Central San Joaquin Valley gardeners often seem to be a little wary about designing and planting shade gardens. Maybe they’re thinking that the weather’s too hot for too long for shade plants to survive. That’s an incorrect assumption. Many shade plants do quite well here and can really brighten up dark spots in our gardens if we take steps to deal with several common problems.
Most shade plants need rich, well-draining acidic soil and few locations in our area have the ideal soil type. We need to amend the soil in shady planting beds with large amounts of humus or compost before we plant. We also need to lower our high soil pH levels from 7-plus (alkaline) to 6 or lower (acidic) by adding sulfur granules at planting time and twice a year thereafter.
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Acid-type planting mixes can be added to the native soil as well as compost; just avoid using a planting mix that contains peat which dries out rock hard when irrigation is not sufficient. Established shade plants (camellias, azaleas, hydrangeas, most ferns) can be fairly drought- and heat-tolerant when planted in well-amended soil and when a 3- to 4-inch layer of mulch is maintained.
The first spots in the garden that many gardeners choose for planting shade plants is directly underneath the canopy of large trees where grass just won’t grow. There’s a reason why no grass, even shade grasses, grows under the canopies; the tree roots suck up all the water and nutrients. The roots do the same with other plantings which rarely thrive under the canopies. The extra irrigation needed to keep the shade plants growing under a tree canopy can harm the tree itself, especially drought-tolerant species such as Valley oaks. Better to lay down mulch under your Southern magnolias and find another shady spot for your heucheras (coral bells), gardenias and hostas.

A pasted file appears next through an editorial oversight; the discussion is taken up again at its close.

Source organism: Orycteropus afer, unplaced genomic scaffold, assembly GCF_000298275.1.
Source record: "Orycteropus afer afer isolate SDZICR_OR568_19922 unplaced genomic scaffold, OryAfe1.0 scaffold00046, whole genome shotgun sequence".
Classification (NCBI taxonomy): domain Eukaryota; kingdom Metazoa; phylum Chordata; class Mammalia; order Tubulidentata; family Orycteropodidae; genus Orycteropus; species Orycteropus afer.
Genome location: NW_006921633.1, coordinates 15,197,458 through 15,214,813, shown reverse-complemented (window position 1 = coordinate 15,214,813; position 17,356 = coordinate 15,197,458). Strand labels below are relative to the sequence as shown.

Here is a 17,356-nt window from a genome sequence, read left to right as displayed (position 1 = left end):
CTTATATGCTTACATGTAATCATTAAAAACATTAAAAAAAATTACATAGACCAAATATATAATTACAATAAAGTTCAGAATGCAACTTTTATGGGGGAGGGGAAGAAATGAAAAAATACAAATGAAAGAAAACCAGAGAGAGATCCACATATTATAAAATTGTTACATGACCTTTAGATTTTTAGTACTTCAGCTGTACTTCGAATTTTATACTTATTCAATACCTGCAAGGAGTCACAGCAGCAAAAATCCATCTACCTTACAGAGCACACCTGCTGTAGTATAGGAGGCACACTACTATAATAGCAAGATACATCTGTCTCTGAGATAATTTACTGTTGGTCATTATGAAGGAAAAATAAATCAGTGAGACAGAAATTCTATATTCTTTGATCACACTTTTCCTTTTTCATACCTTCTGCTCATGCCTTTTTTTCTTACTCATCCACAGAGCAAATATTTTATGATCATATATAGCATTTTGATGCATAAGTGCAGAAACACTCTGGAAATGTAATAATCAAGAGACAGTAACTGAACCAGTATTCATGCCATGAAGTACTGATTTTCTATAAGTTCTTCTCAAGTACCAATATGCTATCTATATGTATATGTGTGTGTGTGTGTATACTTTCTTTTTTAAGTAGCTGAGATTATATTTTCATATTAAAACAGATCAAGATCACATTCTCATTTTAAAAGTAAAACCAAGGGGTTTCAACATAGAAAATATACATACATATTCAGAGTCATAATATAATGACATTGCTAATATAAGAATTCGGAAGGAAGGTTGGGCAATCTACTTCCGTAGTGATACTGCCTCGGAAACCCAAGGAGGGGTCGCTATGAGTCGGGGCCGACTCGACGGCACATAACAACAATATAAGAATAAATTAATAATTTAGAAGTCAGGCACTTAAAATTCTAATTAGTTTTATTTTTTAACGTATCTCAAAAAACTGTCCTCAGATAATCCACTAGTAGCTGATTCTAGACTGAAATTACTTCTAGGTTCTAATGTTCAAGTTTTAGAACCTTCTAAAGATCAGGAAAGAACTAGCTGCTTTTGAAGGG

The northern side of the garden will get the most shade, although even the northern planting beds may get some direct hot sun in July when the sun is at its most northern angle in the sky. The eastern side will get fewer hours of sun than the western side and the southern side will get the most – depending, of course, on the amount of shade cast by trees and structures.
Labels on shade plants will show “full shade,” “partial shade” and “partial sun.” You’ll want to count sun hours in the various spots in your shade garden to determine the best location for the plants’ needs. Full shade means less than three hours of sun; partial shade means three to six hours of sun with protection from midday sun; and partial sun means three to six hours of sun.
Also check labels for planting zone information. We’re in zones 8 and 9 in the Valley and zone 7 in the foothills.
If you haven’t checked the non-flowering shade plant displays at local nurseries and garden centers, you might be surprised to see the tremendous variety of foliage colors, shapes and textures available that can be added to the traditional flowering camellias, azaleas, gardenias and hydrangeas to create a spectacular shade garden.
Send Elinor Teague plant questions at firstname.lastname@example.org.